The shoulder can move in all sorts of ways. Unfortunately, this sets the shoulder up for tears and injuries. Did you know, roughly one in four people age 60+ have tears in their rotator cuffs?1 People of all ages can tear the rotator cuff, but most tears are non-painful. However, some tears can be debilitating.
The rotator cuff is a collection of tendons and muscles fused to a capsule. As a group, this structure provides stability to the shoulder throughout its range of motion.
A tear can be diagnosed with diagnostic ultrasound imaging.2 A tell-tale sign is shoulder pain that’s worse at night. The pain during the day is often more tolerable, but it can be aggravated by specific activities.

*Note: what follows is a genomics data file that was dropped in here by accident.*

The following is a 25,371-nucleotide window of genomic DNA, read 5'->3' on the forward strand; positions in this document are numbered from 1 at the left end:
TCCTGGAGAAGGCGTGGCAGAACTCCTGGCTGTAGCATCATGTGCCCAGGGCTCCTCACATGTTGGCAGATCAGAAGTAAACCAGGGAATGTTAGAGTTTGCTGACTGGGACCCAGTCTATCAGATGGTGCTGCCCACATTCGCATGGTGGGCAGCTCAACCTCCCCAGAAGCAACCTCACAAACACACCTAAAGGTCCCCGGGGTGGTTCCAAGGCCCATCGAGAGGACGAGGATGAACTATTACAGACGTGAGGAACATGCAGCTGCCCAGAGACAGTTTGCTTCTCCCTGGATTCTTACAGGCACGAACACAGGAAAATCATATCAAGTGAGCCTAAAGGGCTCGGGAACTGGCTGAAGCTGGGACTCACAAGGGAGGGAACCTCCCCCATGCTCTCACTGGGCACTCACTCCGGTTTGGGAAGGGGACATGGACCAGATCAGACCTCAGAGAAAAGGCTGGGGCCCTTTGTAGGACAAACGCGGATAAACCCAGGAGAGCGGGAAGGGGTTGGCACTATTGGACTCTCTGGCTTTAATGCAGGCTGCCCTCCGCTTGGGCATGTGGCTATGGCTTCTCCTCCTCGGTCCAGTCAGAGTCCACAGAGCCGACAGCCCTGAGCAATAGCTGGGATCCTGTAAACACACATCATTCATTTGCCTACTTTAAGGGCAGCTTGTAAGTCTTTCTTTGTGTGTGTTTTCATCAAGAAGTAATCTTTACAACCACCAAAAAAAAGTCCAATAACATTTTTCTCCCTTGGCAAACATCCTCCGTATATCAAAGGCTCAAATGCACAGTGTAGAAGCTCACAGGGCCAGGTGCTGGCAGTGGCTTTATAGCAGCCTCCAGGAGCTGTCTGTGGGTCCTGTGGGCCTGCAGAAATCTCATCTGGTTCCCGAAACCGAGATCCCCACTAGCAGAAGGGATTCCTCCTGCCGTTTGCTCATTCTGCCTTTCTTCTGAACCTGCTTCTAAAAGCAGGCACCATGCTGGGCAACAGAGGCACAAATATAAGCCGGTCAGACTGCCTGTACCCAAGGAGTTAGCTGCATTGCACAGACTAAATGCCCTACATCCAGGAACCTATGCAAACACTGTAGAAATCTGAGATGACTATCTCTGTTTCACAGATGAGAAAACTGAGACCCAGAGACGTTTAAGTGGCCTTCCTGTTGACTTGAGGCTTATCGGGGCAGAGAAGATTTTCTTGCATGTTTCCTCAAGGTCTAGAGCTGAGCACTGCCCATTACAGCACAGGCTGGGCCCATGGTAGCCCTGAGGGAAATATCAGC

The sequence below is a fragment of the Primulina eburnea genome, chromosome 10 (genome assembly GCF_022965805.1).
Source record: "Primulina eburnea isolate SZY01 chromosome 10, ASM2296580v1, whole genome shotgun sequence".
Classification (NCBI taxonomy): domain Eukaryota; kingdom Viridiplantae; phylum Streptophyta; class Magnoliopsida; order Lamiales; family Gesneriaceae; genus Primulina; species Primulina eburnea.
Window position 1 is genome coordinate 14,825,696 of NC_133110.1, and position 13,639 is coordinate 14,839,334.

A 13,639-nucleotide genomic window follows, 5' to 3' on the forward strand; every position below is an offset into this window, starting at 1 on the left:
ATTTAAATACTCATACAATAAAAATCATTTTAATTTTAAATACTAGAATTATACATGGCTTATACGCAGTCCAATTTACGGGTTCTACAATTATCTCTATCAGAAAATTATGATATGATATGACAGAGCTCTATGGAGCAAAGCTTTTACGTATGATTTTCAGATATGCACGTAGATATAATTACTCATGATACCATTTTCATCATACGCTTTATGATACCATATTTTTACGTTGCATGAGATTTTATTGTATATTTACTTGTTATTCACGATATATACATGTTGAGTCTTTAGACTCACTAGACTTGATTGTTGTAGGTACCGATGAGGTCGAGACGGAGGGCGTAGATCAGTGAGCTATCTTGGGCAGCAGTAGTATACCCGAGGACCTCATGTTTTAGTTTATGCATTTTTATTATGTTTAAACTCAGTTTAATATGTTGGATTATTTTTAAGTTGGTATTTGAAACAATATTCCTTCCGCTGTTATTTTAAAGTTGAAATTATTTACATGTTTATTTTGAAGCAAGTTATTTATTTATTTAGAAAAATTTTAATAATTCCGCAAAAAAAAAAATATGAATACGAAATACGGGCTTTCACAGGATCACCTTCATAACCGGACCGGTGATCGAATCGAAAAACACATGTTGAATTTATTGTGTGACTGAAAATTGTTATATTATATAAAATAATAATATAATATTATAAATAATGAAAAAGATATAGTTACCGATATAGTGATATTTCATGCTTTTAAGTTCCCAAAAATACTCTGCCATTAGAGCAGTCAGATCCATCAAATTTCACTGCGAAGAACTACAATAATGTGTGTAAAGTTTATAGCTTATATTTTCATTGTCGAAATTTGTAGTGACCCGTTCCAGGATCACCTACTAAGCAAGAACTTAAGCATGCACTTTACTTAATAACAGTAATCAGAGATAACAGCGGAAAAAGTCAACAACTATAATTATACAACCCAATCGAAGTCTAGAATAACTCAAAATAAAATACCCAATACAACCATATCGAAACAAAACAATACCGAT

Research suggests that some people can recover with physical therapy alone, but not all. Tears that develop without a sudden, major trauma do well in physical therapy. These are likely degenerative tears. In one study, 84% of patients who received physical therapy alone did not need surgery for more than four years.3 Most tears of less than 50% thickness also were treatable with rehab alone. In that same study, only 16% of people with traumatic tears were able to avoid surgery, and a minority of patients with greater than 50% thickness tears succeeded with rehab alone.
Some patients need surgery followed by physical therapy and may benefit from pre-surgical physical therapy as well. A study recently published in the American Journal of Sports Medicine finds that delaying surgery for a course of conservative treatment in partial thickness tears improves functional results of surgery.4